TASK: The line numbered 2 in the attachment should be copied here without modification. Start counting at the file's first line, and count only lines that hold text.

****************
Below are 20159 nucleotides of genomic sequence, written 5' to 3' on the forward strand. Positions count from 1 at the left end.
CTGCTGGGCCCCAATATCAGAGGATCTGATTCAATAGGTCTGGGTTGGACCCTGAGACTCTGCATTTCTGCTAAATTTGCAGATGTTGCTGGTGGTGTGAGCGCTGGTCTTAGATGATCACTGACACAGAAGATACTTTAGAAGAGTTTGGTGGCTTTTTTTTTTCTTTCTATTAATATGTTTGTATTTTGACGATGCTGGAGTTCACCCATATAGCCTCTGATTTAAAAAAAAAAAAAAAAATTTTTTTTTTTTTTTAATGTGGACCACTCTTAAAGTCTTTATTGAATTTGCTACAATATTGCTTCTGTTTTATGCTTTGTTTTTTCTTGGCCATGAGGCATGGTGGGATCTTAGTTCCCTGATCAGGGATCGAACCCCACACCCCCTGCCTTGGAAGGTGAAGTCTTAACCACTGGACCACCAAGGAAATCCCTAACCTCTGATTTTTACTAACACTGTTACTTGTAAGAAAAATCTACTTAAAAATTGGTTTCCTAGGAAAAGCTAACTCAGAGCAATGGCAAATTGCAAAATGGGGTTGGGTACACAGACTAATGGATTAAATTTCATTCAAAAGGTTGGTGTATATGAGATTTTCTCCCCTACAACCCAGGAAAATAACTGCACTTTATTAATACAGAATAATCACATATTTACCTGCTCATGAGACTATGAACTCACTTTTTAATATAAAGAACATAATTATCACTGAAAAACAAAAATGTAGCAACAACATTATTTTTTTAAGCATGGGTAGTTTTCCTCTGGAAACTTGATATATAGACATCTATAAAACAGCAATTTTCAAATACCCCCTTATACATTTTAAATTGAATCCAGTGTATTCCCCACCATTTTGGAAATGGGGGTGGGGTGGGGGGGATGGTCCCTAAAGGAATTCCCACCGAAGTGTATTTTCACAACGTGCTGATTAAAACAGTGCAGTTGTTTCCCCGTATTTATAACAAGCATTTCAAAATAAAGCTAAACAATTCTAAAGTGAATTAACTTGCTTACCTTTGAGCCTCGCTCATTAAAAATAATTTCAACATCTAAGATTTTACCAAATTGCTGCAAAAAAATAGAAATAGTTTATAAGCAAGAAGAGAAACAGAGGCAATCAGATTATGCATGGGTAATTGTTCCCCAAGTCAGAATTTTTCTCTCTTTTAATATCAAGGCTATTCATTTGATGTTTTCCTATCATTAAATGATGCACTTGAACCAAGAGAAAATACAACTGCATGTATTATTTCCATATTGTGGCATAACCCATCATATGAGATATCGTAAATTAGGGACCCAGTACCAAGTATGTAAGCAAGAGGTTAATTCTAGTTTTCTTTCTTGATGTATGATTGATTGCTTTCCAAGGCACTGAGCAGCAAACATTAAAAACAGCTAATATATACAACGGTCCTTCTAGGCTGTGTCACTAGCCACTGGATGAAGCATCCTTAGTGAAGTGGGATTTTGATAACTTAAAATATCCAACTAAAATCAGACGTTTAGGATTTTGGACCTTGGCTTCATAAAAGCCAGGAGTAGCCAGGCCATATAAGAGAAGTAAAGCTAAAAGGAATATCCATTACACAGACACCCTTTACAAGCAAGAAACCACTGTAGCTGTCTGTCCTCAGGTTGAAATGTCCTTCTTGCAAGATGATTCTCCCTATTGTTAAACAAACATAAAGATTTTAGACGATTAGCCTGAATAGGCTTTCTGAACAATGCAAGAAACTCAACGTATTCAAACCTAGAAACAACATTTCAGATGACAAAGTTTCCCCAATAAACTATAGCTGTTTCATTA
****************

CTGCTGGGCCCCAATATCAGAGGATCTGATTCAATAGGTCTGGGTTGGACCCTGAGACTCTGCATTTCTGCTAAATTTGCAGATGTTGCTGGTGGTGTGAGCGCTGGTCTTAGATGATCACTGACACAGAAGATACTTTAGAAGAGTTTGGTGGCTTTTTTTTTTCTTTCTATTAATATGTTTGTATTTTGACGATGCTGGAGTTCACCCATATAGCCTCTGATTTAAAAAAAAAAAAAAAAATTTTTTTTTTTTTTTAATGTGGACCACTCTTAAAGTCTTTATTGAATTTGCTACAATATTGCTTCTGTTTTATGCTTTGTTTTTTCTTGGCCATGAGGCATGGTGGGATCTTAGTTCCCTGATCAGGGATCGAACCCCACACCCCCTGCCTTGGAAGGTGAAGTCTTAACCACTGGACCACCAAGGAAATCCCTAACCTCTGATTTTTACTAACACTGTTACTTGTAAGAAAAATCTACTTAAAAATTGGTTTCCTAGGAAAAGCTAACTCAGAGCAATGGCAAATTGCAAAATGGGGTTGGGTACACAGACTAATGGATTAAATTTCATTCAAAAGGTTGGTGTATATGAGATTTTCTCCCCTACAACCCAGGAAAATAACTGCACTTTATTAATACAGAATAATCACATATTTACCTGCTCATGAGACTATGAACTCACTTTTTAATATAAAGAACATAATTATCACTGAAAAACAAAAATGTAGCAACAACATTATTTTTTTAAGCATGGGTAGTTTTCCTCTGGAAACTTGATATATAGACATCTATAAAACAGCAATTTTCAAATACCCCCTTATACATTTTAAATTGAATCCAGTGTATTCCCCACCATTTTGGAAATGGGGGTGGGGTGGGGGGGATGGTCCCTAAAGGAATTCCCACCGAAGTGTATTTTCACAACGTGCTGATTAAAACAGTGCAGTTGTTTCCCCGTATTTATAACAAGCATTTCAAAATAAAGCTAAACAATTCTAAAGTGAATTAACTTGCTTACCTTTGAGCCTCGCTCATTAAAAATAATTTCAACATCTAAGATTTTACCAAATTGCTGCAAAAAAATAGAAATAGTTTATAAGCAAGAAGAGAAACAGAGGCAATCAGATTATGCATGGGTAATTGTTCCCCAAGTCAGAATTTTTCTCTCTTTTAATATCAAGGCTATTCATTTGATGTTTTCCTATCATTAAATGATGCACTTGAACCAAGAGAAAATACAACTGCATGTATTATTTCCATATTGTGGCATAACCCATCATATGAGATATCGTAAATTAGGGACCCAGTACCAAGTATGTAAGCAAGAGGTTAATTCTAGTTTTCTTTCTTGATGTATGATTGATTGCTTTCCAAGGCACTGAGCAGCAAACATTAAAAACAGCTAATATATACAACGGTCCTTCTAGGCTGTGTCACTAGCCACTGGATGAAGCATCCTTAGTGAAGTGGGATTTTGATAACTTAAAATATCCAACTAAAATCAGACGTTTAGGATTTTGGACCTTGGCTTCATAAAAGCCAGGAGTAGCCAGGCCATATAAGAGAAGTAAAGCTAAAAGGAATATCCATTACACAGACACCCTTTACAAGCAAGAAACCACTGTAGCTGTCTGTCCTCAGGTTGAAATGTCCTTCTTGCAAGATGATTCTCCCTATTGTTAAACAAACATAAAGATTTTAGACGATTAGCCTGAATAGGCTTTCTGAACAATGCAAGAAACTCAACGTATTCAAACCTAGAAACAACATTTCAGATGACAAAGTTTCCCCAATAAACTATAGCTGTTTCATTA